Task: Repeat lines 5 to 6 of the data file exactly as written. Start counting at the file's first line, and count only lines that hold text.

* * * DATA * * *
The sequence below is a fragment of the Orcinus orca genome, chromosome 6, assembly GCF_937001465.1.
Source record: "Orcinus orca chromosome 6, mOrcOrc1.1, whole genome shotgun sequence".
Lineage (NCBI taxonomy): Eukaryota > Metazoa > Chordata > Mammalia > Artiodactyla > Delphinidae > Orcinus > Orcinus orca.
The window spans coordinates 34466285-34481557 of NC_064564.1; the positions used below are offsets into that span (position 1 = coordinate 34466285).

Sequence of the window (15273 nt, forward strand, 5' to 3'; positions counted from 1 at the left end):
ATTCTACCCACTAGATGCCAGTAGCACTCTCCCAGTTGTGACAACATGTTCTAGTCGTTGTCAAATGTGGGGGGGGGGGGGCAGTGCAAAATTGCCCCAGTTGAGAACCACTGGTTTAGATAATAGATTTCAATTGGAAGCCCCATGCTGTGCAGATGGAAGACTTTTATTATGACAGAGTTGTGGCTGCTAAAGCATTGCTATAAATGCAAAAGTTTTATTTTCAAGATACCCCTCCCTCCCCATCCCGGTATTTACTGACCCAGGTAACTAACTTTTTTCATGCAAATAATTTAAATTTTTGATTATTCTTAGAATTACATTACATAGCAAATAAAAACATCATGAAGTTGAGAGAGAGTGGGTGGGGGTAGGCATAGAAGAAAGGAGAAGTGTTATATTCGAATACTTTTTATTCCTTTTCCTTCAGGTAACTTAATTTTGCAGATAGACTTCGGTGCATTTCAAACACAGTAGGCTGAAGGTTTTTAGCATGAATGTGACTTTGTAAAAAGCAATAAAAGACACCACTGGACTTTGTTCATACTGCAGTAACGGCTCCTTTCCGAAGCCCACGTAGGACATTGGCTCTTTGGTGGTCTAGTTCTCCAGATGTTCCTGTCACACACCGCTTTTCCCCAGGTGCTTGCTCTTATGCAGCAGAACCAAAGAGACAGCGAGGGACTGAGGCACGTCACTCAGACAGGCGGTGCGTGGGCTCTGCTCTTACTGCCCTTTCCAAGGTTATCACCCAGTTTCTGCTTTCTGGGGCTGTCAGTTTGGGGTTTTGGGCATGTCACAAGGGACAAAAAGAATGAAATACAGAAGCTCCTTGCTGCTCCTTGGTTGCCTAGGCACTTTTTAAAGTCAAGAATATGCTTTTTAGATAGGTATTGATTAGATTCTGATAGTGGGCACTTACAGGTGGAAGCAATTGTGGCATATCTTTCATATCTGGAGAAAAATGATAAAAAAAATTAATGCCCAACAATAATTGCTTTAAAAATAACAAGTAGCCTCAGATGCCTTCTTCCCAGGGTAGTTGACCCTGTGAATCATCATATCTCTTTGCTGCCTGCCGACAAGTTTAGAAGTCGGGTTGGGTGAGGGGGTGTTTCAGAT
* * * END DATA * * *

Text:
Sequence of the window (15273 nt, forward strand, 5' to 3'; positions counted from 1 at the left end):
ATTCTACCCACTAGATGCCAGTAGCACTCTCCCAGTTGTGACAACATGTTCTAGTCGTTGTCAAATGTGGGGGGGGGGGGGCAGTGCAAAATTGCCCCAGTTGAGAACCACTGGTTTAGATAATAGATTTCAATTGGAAGCCCCATGCTGTGCAGATGGAAGACTTTTATTATGACAGAGTTGTGGCTGCTAAAGCATTGCTATAAATGCAAAAGTTTTATTTTCAAGATACCCCTCCCTCCCCATCCCGGTATTTACTGACCCAGGTAACTAACTTTTTTCATGCAAATAATTTAAATTTTTGATTATTCTTAGAATTACATTACATAGCAAATAAAAACATCATGAAGTTGAGAGAGAGTGGGTGGGGGTAGGCATAGAAGAAAGGAGAAGTGTTATATTCGAATACTTTTTATTCCTTTTCCTTCAGGTAACTTAATTTTGCAGATAGACTTCGGTGCATTTCAAACACAGTAGGCTGAAGGTTTTTAGCATGAATGTGACTTTGTAAAAAGCAATAAAAGACACCACTGGACTTTGTTCATACTGCAGTAACGGCTCCTTTCCGAAGCCCACGTAGGACATTGGCTCTTTGGTGGTCTAGTTCTCCAGATGTTCCTGTCACACACCGCTTTTCCCCAGGTGCTTGCTCTTATGCAGCAGAACCAAAGAGACAGCGAGGGACTGAGGCACGTCACTCAGACAGGCGGTGCGTGGGCTCTGCTCTTACTGCCCTTTCCAAGGTTATCACCCAGTTTCTGCTTTCTGGGGCTGTCAGTTTGGGGTTTTGGGCATGTCACAAGGGACAAAAAGAATGAAATACAGAAGCTCCTTGCTGCTCCTTGGTTGCCTAGGCACTTTTTAAAGTCAAGAATATGCTTTTTAGATAGGTATTGATTAGATTCTGATAGTGGGCACTTACAGGTGGAAGCAATTGTGGCATATCTTTCATATCTGGAGAAAAATGATAAAAAAAATTAATGCCCAACAATAATTGCTTTAAAAATAACAAGTAGCCTCAGATGCCTTCTTCCCAGGGTAGTTGACCCTGTGAATCATCATATCTCTTTGCTGCCTGCCGACAAGTTTAGAAGTCGGGTTGGGTGAGGGGGTGTTTCAGAT